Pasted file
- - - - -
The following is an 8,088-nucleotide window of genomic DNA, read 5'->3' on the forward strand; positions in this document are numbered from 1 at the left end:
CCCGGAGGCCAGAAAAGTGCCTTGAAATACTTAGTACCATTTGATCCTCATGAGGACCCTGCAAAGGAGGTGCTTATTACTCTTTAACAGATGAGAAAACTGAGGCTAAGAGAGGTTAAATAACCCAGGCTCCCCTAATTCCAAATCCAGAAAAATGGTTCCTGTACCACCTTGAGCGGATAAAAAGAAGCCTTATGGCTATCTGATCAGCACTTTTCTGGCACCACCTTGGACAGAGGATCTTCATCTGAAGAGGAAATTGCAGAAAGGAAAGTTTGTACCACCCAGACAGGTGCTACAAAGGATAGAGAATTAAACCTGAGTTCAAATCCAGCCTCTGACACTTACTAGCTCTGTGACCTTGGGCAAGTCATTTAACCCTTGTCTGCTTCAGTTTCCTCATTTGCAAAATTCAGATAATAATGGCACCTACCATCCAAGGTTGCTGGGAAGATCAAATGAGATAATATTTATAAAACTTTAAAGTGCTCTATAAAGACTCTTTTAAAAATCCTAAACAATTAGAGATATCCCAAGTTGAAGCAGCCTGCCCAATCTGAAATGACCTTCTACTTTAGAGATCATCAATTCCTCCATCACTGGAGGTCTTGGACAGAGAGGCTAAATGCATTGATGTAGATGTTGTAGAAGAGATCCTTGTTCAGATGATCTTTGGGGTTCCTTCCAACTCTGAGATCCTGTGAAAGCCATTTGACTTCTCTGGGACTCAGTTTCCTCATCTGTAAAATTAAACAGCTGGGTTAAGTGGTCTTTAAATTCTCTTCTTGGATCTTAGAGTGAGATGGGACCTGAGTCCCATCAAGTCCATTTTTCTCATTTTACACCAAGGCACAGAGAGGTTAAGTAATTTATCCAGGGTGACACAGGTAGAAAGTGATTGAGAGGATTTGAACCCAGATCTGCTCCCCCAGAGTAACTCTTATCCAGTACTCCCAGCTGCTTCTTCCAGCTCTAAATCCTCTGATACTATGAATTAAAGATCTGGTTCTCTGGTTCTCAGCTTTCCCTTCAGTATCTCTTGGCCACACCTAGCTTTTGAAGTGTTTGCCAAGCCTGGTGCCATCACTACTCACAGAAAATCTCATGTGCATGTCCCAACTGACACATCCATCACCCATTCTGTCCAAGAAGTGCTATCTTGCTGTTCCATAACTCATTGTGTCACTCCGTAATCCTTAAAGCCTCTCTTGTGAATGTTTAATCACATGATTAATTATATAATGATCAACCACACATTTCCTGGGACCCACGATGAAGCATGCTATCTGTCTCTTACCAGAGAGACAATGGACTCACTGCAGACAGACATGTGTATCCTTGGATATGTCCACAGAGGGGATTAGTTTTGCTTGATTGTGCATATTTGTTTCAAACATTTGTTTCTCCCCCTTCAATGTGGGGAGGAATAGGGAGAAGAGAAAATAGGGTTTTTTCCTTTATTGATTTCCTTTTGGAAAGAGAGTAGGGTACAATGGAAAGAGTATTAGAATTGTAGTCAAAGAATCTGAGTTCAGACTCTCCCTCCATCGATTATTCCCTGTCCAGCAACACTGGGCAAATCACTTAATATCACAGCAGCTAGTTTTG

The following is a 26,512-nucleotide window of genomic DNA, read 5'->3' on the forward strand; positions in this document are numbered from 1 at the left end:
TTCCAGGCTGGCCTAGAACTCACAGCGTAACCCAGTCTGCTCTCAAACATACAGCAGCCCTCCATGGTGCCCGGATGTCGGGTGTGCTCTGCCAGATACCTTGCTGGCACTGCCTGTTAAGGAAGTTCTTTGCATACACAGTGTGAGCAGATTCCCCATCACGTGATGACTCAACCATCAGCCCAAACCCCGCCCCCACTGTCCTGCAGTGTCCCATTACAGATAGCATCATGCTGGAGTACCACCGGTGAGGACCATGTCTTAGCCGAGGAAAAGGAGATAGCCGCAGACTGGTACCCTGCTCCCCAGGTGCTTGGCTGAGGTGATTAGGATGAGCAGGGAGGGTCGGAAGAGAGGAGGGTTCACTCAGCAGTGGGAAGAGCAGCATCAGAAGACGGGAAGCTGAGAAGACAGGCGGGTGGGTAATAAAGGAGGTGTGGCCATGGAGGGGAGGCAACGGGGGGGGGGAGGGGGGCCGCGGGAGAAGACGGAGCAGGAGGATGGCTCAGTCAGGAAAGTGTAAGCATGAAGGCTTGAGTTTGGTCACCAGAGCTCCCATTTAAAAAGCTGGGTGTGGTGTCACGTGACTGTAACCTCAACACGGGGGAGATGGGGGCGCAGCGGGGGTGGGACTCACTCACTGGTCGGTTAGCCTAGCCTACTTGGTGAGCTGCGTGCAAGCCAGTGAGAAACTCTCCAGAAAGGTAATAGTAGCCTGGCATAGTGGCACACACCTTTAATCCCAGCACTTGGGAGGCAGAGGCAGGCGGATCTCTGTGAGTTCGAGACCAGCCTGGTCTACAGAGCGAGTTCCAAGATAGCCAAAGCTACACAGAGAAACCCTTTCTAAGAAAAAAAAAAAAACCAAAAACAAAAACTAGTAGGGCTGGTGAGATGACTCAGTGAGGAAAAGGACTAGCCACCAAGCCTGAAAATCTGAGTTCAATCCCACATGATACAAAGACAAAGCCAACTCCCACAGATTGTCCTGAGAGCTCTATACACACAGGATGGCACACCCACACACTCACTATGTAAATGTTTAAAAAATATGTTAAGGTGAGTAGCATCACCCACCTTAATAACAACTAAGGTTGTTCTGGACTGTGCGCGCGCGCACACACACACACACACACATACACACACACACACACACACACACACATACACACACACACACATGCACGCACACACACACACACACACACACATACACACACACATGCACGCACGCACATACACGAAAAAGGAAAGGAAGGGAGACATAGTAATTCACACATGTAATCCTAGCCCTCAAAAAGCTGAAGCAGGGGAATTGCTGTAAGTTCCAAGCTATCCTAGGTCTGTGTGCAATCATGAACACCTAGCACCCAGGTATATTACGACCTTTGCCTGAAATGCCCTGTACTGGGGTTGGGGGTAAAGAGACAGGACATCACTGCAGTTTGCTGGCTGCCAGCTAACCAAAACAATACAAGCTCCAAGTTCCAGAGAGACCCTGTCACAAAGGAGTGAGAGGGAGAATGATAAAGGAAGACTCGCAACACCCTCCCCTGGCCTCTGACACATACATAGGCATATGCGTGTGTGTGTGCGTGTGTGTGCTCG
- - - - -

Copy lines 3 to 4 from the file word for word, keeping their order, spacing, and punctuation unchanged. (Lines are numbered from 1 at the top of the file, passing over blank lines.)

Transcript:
The following is a 26,512-nucleotide window of genomic DNA, read 5'->3' on the forward strand; positions in this document are numbered from 1 at the left end:
TTCCAGGCTGGCCTAGAACTCACAGCGTAACCCAGTCTGCTCTCAAACATACAGCAGCCCTCCATGGTGCCCGGATGTCGGGTGTGCTCTGCCAGATACCTTGCTGGCACTGCCTGTTAAGGAAGTTCTTTGCATACACAGTGTGAGCAGATTCCCCATCACGTGATGACTCAACCATCAGCCCAAACCCCGCCCCCACTGTCCTGCAGTGTCCCATTACAGATAGCATCATGCTGGAGTACCACCGGTGAGGACCATGTCTTAGCCGAGGAAAAGGAGATAGCCGCAGACTGGTACCCTGCTCCCCAGGTGCTTGGCTGAGGTGATTAGGATGAGCAGGGAGGGTCGGAAGAGAGGAGGGTTCACTCAGCAGTGGGAAGAGCAGCATCAGAAGACGGGAAGCTGAGAAGACAGGCGGGTGGGTAATAAAGGAGGTGTGGCCATGGAGGGGAGGCAACGGGGGGGGGGAGGGGGGCCGCGGGAGAAGACGGAGCAGGAGGATGGCTCAGTCAGGAAAGTGTAAGCATGAAGGCTTGAGTTTGGTCACCAGAGCTCCCATTTAAAAAGCTGGGTGTGGTGTCACGTGACTGTAACCTCAACACGGGGGAGATGGGGGCGCAGCGGGGGTGGGACTCACTCACTGGTCGGTTAGCCTAGCCTACTTGGTGAGCTGCGTGCAAGCCAGTGAGAAACTCTCCAGAAAGGTAATAGTAGCCTGGCATAGTGGCACACACCTTTAATCCCAGCACTTGGGAGGCAGAGGCAGGCGGATCTCTGTGAGTTCGAGACCAGCCTGGTCTACAGAGCGAGTTCCAAGATAGCCAAAGCTACACAGAGAAACCCTTTCTAAGAAAAAAAAAAAAACCAAAAACAAAAACTAGTAGGGCTGGTGAGATGACTCAGTGAGGAAAAGGACTAGCCACCAAGCCTGAAAATCTGAGTTCAATCCCACATGATACAAAGACAAAGCCAACTCCCACAGATTGTCCTGAGAGCTCTATACACACAGGATGGCACACCCACACACTCACTATGTAAATGTTTAAAAAATATGTTAAGGTGAGTAGCATCACCCACCTTAATAACAACTAAGGTTGTTCTGGACTGTGCGCGCGCGCACACACACACACACACACATACACACACACACACACACACACACACATACACACACACACACATGCACGCACACACACACACACACACACACATACACACACACATGCACGCACGCACATACACGAAAAAGGAAAGGAAGGGAGACATAGTAATTCACACATGTAATCCTAGCCCTCAAAAAGCTGAAGCAGGGGAATTGCTGTAAGTTCCAAGCTATCCTAGGTCTGTGTGCAATCATGAACACCTAGCACCCAGGTATATTACGACCTTTGCCTGAAATGCCCTGTACTGGGGTTGGGGGTAAAGAGACAGGACATCACTGCAGTTTGCTGGCTGCCAGCTAACCAAAACAATACAAGCTCCAAGTTCCAGAGAGACCCTGTCACAAAGGAGTGAGAGGGAGAATGATAAAGGAAGACTCGCAACACCCTCCCCTGGCCTCTGACACATACATAGGCATATGCGTGTGTGTGTGCGTGTGTGTGCTCG